Targeted Skills

All SCOPES students start with a solid foundation.

Customize For Style, Not Structure

Imagine How Your Child Will Feel Ending Up Here

Imagine How Your Child Will Feel Ending Up Here

While it’s true that an effective program needs to be fine-tuned to meet the needs of each individual student, it would be a mistake to conclude that EVERYTHING should be customized. It is important to establish and maintain a solid foundation of core skills. Research suggests that five core skills are essential:

  1. Organization
  2. Planning
  3. Time Management
  4. Preparing for Projects and Tests
  5. Self-assessment

As students mature and their assignments become more complex, the development of their study skills will expand as well. Yet the building blocks stay the same. At any age, these five skills form the foundation that supports efficiency and confidence.


We Support:

Ages 8-21 SCOPES is appropriate for students who are old enough to receive homework assignments that they are expected to complete on their own (typically late 2nd to 3rd grade)… while still young enough (late teens) to be open to some* coaching from a parent.

Symptoms appearing in childhood rarely get better on their own. In order to establish good habits and avoid slipping into bad ones, starting SCOPES at a younger age is preferable to waiting for a crisis to unfold in adolescence.

However, students of any age can benefit from SCOPES. Older students sometimes need to ‘unlearn’ bad* habits, but it’s rare that we find teens who, with enough time and affection, prove completely immune to adult support.

* It’s worth noting that the type and quantity of parental input typically evolves as a child matures. Teens who appear to be resisting well-meaning input are sometimes signaling they are not receiving the most effective form (or perhaps timing) of that input.

…Who Feel Their Self-Confidence Slipping Away Typically, our clients come to us after struggling in more than one subject for more than one semester. A snafu that suddenly appears in a previously organized student in just one subject usually signifies an isolated problem with that subject or perhaps a specific individual teacher.

That said, it is common for families to (mistakenly) conclude a frustrated child is struggling with a topic or a teacher, when in fact the underlying issue is more related to the child’s foundation of planning and/or performance skills.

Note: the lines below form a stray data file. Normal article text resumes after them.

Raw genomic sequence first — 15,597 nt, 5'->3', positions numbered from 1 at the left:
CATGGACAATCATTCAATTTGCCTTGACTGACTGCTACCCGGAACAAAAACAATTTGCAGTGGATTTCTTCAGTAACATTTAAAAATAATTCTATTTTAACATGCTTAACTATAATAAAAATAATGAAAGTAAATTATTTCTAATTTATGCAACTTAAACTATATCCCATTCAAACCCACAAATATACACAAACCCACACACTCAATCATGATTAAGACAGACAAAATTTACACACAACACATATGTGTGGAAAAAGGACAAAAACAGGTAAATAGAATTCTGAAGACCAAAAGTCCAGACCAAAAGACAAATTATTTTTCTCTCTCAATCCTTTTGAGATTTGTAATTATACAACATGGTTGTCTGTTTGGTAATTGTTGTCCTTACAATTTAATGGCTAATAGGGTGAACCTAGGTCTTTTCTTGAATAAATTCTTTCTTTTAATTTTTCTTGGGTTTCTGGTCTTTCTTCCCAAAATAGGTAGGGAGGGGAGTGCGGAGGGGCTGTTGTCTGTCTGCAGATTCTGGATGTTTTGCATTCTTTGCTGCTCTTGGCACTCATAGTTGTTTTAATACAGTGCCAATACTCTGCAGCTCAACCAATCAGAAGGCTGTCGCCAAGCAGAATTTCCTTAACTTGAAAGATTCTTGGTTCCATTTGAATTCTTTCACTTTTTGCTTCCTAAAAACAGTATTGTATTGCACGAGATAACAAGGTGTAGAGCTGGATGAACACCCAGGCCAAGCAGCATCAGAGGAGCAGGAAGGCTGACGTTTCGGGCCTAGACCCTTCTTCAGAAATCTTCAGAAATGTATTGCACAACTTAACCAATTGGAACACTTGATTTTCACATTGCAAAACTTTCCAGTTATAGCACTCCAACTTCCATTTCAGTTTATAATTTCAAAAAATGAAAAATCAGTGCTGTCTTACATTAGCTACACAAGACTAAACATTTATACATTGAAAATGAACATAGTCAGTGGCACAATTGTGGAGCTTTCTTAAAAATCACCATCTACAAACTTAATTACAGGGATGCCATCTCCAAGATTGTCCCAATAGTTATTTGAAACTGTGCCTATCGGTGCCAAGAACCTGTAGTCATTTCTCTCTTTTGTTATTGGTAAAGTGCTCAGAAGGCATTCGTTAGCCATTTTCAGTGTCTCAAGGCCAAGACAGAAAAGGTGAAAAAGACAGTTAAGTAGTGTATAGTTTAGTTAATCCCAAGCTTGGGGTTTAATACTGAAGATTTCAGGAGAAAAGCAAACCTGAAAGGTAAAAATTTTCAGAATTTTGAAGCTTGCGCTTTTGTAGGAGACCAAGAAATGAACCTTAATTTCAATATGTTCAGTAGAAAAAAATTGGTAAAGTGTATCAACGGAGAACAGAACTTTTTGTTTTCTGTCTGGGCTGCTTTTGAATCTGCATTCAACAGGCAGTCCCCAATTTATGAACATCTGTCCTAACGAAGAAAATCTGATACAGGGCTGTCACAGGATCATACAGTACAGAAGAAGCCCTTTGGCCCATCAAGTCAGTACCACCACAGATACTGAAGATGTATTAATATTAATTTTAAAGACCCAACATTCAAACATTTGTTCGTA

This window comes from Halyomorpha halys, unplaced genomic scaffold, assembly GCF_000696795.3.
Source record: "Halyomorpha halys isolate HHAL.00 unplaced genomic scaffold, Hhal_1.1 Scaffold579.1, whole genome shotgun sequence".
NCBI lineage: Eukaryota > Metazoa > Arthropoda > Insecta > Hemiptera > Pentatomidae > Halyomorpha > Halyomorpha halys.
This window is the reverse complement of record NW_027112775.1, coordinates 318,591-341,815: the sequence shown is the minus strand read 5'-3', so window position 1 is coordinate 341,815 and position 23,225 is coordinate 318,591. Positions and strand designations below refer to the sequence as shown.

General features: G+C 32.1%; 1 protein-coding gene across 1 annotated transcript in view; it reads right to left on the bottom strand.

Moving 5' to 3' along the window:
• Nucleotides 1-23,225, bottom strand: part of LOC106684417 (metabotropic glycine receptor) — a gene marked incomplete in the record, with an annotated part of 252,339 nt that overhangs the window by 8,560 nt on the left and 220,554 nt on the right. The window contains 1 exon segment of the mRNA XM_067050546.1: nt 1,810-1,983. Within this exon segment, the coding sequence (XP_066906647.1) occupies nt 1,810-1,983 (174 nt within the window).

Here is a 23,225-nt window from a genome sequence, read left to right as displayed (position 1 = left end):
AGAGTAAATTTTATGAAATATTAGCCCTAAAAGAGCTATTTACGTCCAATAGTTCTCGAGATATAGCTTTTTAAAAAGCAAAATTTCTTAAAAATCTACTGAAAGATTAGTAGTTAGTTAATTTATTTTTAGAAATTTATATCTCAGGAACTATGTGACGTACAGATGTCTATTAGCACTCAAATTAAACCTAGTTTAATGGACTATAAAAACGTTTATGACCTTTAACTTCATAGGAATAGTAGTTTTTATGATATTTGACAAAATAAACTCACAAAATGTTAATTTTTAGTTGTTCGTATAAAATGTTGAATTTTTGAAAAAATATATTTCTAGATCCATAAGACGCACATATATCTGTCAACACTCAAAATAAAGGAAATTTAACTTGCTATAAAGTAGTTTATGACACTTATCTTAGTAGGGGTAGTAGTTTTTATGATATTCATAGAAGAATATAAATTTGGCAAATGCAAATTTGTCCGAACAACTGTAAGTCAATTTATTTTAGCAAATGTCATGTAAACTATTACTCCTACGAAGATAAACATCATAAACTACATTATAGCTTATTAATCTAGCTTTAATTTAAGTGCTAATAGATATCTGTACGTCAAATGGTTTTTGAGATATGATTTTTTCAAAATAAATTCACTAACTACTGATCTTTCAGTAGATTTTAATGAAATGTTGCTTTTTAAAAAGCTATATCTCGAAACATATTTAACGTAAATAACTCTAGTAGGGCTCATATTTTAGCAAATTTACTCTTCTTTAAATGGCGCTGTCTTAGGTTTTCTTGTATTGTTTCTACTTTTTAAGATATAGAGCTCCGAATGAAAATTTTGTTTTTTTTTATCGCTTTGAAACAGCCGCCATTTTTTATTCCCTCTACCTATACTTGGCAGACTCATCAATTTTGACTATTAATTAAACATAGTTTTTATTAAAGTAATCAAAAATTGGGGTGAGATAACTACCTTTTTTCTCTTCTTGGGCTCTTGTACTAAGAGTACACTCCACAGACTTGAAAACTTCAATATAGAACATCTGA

Otherwise at first, study skill symptoms tend to come and go month by month, then slowly worsen over time as school assignments become increasingly complex. Our students have a history of frustrations lasting for months or even years, even if – initially – symptoms did not appear to be severe at the time.

Smart, But Not Consistent Our clients are sure that their children are smart, but are concerned that their kids are not currently able to perform at a consistent level day in and day out.

Most of our clients had previously invested in tutoring (hired or parent-volunteer) to address homework issues and found that performance initially improved, but then later slipped again if/when tutoring support was reduced.

Nearly all of our clients have considered medication. Some have found it helpful, many who tried it found that the side effects outweighed the benefits. Most of our families prefer to view medication as a last resort (even in cases where their doctors appear to think meds are their first and only option).

Supported By Involved, Hands-on Parents You have probably always been highly involved. What may be different now is that you are more aware of an instinctive feeling deep down suggesting you may need to look a different approach.

If everything at home is working fine as it is, then by all means keep doing what you are doing.

Otherwise, depending on the details of your particular situation, if you feel like a change in direction is worth considering, then we are going to be a great resource in helping you make that change.